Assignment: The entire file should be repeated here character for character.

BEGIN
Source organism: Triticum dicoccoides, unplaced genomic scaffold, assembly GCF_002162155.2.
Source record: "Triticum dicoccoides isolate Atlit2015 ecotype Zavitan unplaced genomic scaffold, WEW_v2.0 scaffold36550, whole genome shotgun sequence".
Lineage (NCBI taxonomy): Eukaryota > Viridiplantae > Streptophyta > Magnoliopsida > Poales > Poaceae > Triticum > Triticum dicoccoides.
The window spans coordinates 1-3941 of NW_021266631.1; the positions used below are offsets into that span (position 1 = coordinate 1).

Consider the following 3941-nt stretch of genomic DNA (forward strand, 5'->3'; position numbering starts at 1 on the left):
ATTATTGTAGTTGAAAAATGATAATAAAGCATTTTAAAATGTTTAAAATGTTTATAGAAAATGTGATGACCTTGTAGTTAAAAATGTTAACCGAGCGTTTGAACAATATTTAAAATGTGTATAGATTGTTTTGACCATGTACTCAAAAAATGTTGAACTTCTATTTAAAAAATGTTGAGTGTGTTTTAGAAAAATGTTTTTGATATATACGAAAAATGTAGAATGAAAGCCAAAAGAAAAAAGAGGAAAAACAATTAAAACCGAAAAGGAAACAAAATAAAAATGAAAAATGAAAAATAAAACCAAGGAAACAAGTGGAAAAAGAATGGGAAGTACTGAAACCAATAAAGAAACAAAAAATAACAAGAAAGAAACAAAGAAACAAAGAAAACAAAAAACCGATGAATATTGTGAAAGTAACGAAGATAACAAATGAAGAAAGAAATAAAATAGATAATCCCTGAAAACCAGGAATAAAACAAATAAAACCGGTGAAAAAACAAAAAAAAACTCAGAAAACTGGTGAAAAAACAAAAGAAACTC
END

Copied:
Source organism: Triticum dicoccoides, unplaced genomic scaffold, assembly GCF_002162155.2.
Source record: "Triticum dicoccoides isolate Atlit2015 ecotype Zavitan unplaced genomic scaffold, WEW_v2.0 scaffold36550, whole genome shotgun sequence".
Lineage (NCBI taxonomy): Eukaryota > Viridiplantae > Streptophyta > Magnoliopsida > Poales > Poaceae > Triticum > Triticum dicoccoides.
The window spans coordinates 1-3941 of NW_021266631.1; the positions used below are offsets into that span (position 1 = coordinate 1).

Consider the following 3941-nt stretch of genomic DNA (forward strand, 5'->3'; position numbering starts at 1 on the left):
ATTATTGTAGTTGAAAAATGATAATAAAGCATTTTAAAATGTTTAAAATGTTTATAGAAAATGTGATGACCTTGTAGTTAAAAATGTTAACCGAGCGTTTGAACAATATTTAAAATGTGTATAGATTGTTTTGACCATGTACTCAAAAAATGTTGAACTTCTATTTAAAAAATGTTGAGTGTGTTTTAGAAAAATGTTTTTGATATATACGAAAAATGTAGAATGAAAGCCAAAAGAAAAAAGAGGAAAAACAATTAAAACCGAAAAGGAAACAAAATAAAAATGAAAAATGAAAAATAAAACCAAGGAAACAAGTGGAAAAAGAATGGGAAGTACTGAAACCAATAAAGAAACAAAAAATAACAAGAAAGAAACAAAGAAACAAAGAAAACAAAAAACCGATGAATATTGTGAAAGTAACGAAGATAACAAATGAAGAAAGAAATAAAATAGATAATCCCTGAAAACCAGGAATAAAACAAATAAAACCGGTGAAAAAACAAAAAAAAACTCAGAAAACTGGTGAAAAAACAAAAGAAACTC